…for children to use energy drinks?
(n = 2035)
66.2% (1347) 23.3% (475) 5.0% (102) 2.5%   (52) 0.6%   (13) 2.3%   (47)
…for pregnant/breastfeeding women to use energy drinks?
(n = 2034)
65.9% (1340) 24.2% (492) 2.5%  (51) 1.2%   (24) 0.9%   (17) 5.4% (109)
…to mix alcohol with energy drinks?
(n = 2034)
52.8% (1074) 30.2% (614) 7.2% (146) 3.9%   (79) 1.0%   (21) 5.0% (101)
…to use energy drinks while working out or playing sports?
(n = 2035)
22.0%   (447) 32.2% (654) 21.8% (443) 15.6% (317) 1.7%   (34) 6.9% (140)
…to use energy drinks to help you study?
(n = 2035)
17.4%   (353) 27.5% (559) 29.0% (590) 16.6% (338) 3.1%   (64) 6.4% (131)
…for people your age to drink more than the daily maximum number of cans/bottles printed on the container?
(n = 2034)
54.0% (1098) 31.1% (632) 7.1% (144) 3.7%   (75) 1.0%   (19) 3.2%   (66)

Energy drink knowledge and perceptions

Respondents were shown an image of an ED can (473mL) and were asked: “What is the maximum number of cans of this product someone your age should have in one day?”. Respondents were also asked to identify the “…main ingredient(s) in energy drinks that give the energy boost?”, and whether the “main ingredients” in sports drinks were the same ingredients that give the energy boost in EDs. In addition, respondents were asked whether they perceived EDs to be good or bad for their health. Lastly, eight items assessed perceived addictiveness of caffeine and perceived safety of energy drinks (Table 1). Responses were coded numerically from 1 (definitely not safe) to 5 (definitely safe) and summed to create an index of perceived ED safety. For both the effects and safety indices, “don’t know” responses were recoded as “in the middle” to avoid exclusion from the index; missing responses were excluded. Items were reverse coded when appropriate.

Statistical analysis

Analyses included descriptive statistics, as well as linear regression analyses with pairwise model selections examining sociodemographic correlates of perceived caffeine effects and perceived ED safety indices [ŷ = B0 + gender(x) + age(x) + language(x) + region(x) + ethnicity(x) + Σ]. The Bonferroni correction was applied to all p levels to adjust for multiple pairwise comparisons. Post-stratification sample weights were constructed and applied to the dataset. Estimates reported in text are weighted unless otherwise specified. All analyses were conducted using IBM SPSS Statistics 24.


Sample characteristics

Demographic characteristics of the sample are reported elsewhere.Footnote 14 Respondents were between the ages of 12-24, residents of Canada (excluding the territories), and the majority were White (67.0%, unweighted) and English-speaking (78.1%, unweighted).  

Caffeine knowledge

Overall, 5.1% of respondents (n = 104) reported knowing the maximum daily intake for caffeine recommended by Health Canada for their age, while 94.9% (n = 1928) responded with “no” or “don’t know”. However, not all who reported knowing the maximum daily intake provided a correct response when prompted: only 2.1% (n = 42) of the 2036 respondents could correctly state the maximum daily intake for caffeine. When shown four beverages, and asked to select the one with the most caffeine, most respondents selected the ED (60.5%, n = 1231), while only 17.5% (n = 355) correctly identified coffee as having the most caffeine. Fewer respondents selected Coca-Cola (13.9%; n = 283) or Gatorade (0.8%; n = 17), and 7.3% (n = 147) selected “don’t know”.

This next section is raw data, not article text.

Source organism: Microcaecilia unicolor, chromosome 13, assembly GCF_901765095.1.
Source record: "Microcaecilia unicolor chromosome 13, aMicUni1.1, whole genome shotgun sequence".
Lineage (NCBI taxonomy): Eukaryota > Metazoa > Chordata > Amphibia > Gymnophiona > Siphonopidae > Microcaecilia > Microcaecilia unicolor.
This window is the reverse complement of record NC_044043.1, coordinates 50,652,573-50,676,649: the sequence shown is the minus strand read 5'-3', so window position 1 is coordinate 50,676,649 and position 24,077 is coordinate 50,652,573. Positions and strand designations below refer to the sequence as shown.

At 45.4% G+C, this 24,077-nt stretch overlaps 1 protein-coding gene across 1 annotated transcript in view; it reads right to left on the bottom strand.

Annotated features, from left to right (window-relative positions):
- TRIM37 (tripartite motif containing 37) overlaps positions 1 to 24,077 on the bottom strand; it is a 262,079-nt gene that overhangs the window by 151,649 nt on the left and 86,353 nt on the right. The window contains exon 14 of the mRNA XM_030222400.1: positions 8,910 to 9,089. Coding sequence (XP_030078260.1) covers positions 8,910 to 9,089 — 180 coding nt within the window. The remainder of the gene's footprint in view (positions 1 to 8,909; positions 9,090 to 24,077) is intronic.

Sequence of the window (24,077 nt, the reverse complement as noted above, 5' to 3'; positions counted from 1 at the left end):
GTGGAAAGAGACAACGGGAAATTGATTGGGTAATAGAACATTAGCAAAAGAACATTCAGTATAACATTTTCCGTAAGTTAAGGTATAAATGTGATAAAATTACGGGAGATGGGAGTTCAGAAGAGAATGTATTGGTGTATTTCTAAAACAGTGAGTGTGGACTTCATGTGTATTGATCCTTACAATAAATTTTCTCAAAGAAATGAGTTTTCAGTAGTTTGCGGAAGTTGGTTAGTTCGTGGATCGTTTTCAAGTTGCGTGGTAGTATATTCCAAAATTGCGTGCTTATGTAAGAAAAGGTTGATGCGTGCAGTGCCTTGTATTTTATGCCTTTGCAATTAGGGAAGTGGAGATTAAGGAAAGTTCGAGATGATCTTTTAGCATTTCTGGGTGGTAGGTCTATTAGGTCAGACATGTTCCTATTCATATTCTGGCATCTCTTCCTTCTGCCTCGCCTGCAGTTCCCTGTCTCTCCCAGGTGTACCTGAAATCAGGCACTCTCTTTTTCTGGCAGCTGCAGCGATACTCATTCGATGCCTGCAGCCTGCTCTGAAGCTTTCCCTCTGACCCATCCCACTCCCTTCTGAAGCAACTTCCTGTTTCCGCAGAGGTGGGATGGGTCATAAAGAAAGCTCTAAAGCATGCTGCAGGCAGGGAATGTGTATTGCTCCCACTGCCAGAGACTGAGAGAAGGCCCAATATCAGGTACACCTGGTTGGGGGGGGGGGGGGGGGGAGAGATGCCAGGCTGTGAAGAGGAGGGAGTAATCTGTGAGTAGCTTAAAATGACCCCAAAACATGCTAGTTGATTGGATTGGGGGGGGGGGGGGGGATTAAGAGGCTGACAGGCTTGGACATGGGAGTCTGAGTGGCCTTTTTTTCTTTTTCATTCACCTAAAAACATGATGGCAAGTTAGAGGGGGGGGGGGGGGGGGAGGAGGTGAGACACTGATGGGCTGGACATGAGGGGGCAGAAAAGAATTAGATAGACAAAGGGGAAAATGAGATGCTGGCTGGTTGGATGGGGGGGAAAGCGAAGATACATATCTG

Caffeine effects

As shown in Table 1, most respondents chose “in the middle” when asked to rate their agreement with “Caffeine makes me feel anxious” and “I like the way caffeine makes me feel”. Most respondents agreed that caffeine could help them study and made it hard to sleep at night, while most disagreed that caffeine could help them lose weight or play sports. Most respondents agreed that caffeine was addictive.

Table 2 displays the results of separate linear regression models examining sociodemographic correlates of indices of perceived caffeine effects and perceived ED safety. Sex and age were significantly associated with index scores for perceived caffeine effects. Specifically, respondents who were male and older scored higher, indicating that these groups perceived caffeine’s effects more positively.

Table 2. Estimates from the linear regression models for indices of perceived caffeine effects and energy drink safety
Characteristic Perceived caffeine effects (n = 1757) Perceived energy drink safety (n = 1758)
p Beta (95% CI) pTable 2 - Footnote a p Beta (95% CI) pTable 2 - Footnote a
Intercept p < 0.001 16.74 (15.64, 17.85) p < 0.001 14.43 (12.74, 16.11)
Female (ref) vs. Male
p < 0.001 0.55 (0.28, 0.81) < 0.001 p < 0.001 1.57 (1.17, 1.97) < 0.001
Age group
12-14 (ref) vs. 15-17
p < 0.001 0.89 (0.51, 1.28) < 0.001 p = 0.02 −0.25 (−0.84, 0.34) 1.00
12-14 (ref) vs. 18-20
1.12 (0.71, 1.53) <0.001 −0.96 (−1.58, −0.34) 0.02
12-14 (ref) vs. 21-24
1.34 (0.96, 1.72) <0.001 −0.49 (−1.07, 0.09) 0.60
15-17 (ref) vs. 18-20
0.23 (−0.14, 0.60) 1.00 −0.71 (−1.28, −0.14) 0.09
15-17 (ref) vs. 21-24
0.45 (0.10, 0.79) 0.07 −0.24 (−0.76, 0.29) 1.00
18-20 (ref) vs. 21-24
0.22 (−0.15, 0.59) 1.00 0.47 (−0.09, 1.03) 0.59
Language of survey
English (ref) vs. French
p = 0.12 p = 0.02 −1.19 (−2.18, −0.21) 0.02
White (ref) vs. mixed/other
p = 0.04 0.28 (−0.03, 0.60) 0.23 p < 0.001 1.56 (1.08, 2.04) < 0.001
White (ref) vs. Aboriginal
−0.57 (−1.29, 0.15) 0.36 0.14 (−0.96, 1.23) 1.00
Mixed/other (ref) vs. Aboriginal
−0.85 (−1.59, −0.11) 0.07 −1.42 (−2.56, −0.29) 0.04
Region of residence
BC (ref) vs. PR
p = 0.97 p = 0.01 −0.32 (−1.06, 0.43) 1.00
BC (ref) vs. ON
−0.06 (−0.70, 0.58) 1.00
BC (ref) vs. QC
−1.01 (−2.13, 0.10) 0.75
BC (ref) vs. ATL